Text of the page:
The new issue of NME is special tribute issue to The White Stripes, who split up last week. Here, Vice Editor Andy Capper, who worked at NME at the time, recalls how Jack and Meg changed everything
I’d just been made Live Editor of NME when the Deputy Editor John Mulvey came back from South By South West raving about The White Stripes. I remember reading his words and looking at the photos and thinking: “Well this certainly looks better than the Embrace album I’ve just had to interview the singer about.
The White Stripes, Glastonbury 2002. Photo: Andy Willsher
At the time, The Strokes were breaking but most of the stuff you had to write about at NME was crap British indie. Hangover records from Britpop and Radio 2 tracks from Travis were the front pages and the fun stuff was Liam and Noel reminiscing about their singles collection album.
The most exciting records were patchy Wu-Tang Clan solo records, Godspeed You Black Emperor (zzz), Mogwai, then underground rock like the first QOTSA album and things like The For Carnation record (a lost classic).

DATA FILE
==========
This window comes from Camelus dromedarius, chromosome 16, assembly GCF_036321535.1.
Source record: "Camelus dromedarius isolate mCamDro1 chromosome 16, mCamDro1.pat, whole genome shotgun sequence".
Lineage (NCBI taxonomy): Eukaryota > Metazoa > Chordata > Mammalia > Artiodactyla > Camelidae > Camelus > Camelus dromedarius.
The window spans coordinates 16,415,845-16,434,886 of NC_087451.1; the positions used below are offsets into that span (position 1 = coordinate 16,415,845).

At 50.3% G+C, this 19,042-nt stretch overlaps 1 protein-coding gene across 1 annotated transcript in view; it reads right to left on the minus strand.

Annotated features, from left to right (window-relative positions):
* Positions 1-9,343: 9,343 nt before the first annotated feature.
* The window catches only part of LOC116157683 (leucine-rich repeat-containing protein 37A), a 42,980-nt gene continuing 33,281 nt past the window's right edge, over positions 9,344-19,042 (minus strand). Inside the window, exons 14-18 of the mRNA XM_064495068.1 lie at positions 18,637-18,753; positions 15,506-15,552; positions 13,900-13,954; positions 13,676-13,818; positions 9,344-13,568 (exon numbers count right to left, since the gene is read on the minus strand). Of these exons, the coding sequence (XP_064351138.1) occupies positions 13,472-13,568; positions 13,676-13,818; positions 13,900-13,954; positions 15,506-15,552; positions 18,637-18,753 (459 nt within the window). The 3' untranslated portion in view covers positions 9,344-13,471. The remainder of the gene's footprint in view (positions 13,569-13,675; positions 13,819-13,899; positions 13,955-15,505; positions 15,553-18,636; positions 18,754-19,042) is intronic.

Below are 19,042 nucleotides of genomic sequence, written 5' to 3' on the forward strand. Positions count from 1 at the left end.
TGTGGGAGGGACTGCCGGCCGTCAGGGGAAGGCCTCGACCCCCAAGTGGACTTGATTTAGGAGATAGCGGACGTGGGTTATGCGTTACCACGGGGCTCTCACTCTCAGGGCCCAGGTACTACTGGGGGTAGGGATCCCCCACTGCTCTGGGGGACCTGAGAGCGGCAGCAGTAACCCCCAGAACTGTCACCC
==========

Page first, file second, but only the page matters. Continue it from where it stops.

But most of these bands were quite happy to plough their own furrow and while there’s nothing wrong with that, there was nothing that was going to change the world.
Officially I was the first person to ever play the first Strokes EP in the NME office and I think since then some people had felt like that they had to top that.
I remember to this day chief writer and soon to be Deputy Editor James Oldham walking up to the NME stereo, waving a CD in his hand, as he always did when he had something important to play. It was a gesture that said: “Ok children, everybody listen now. Please pay attention to this.”
And then he played ‘You’re Pretty Good Looking For A Girl’ and the first thing I said was: “He sounds like Paul McCartney”. He gave me a withering look, because it was still really un-cool to like Paul McCartney at that time.
The White Stripes live in San Francisco, 2002. Photo: Andy Willsher
As soon as the album had finished I found out that my friend Simon Keeler was distributing the record. Simon ran Cargo Records, and would send me packages upon packages of underground American rock all the time to review in the sidebars of the NME albums section. There’d be billions of stoner rock records next to stuff from Sympathy For The Record Industry and new things from Brian Jonestown Massacre.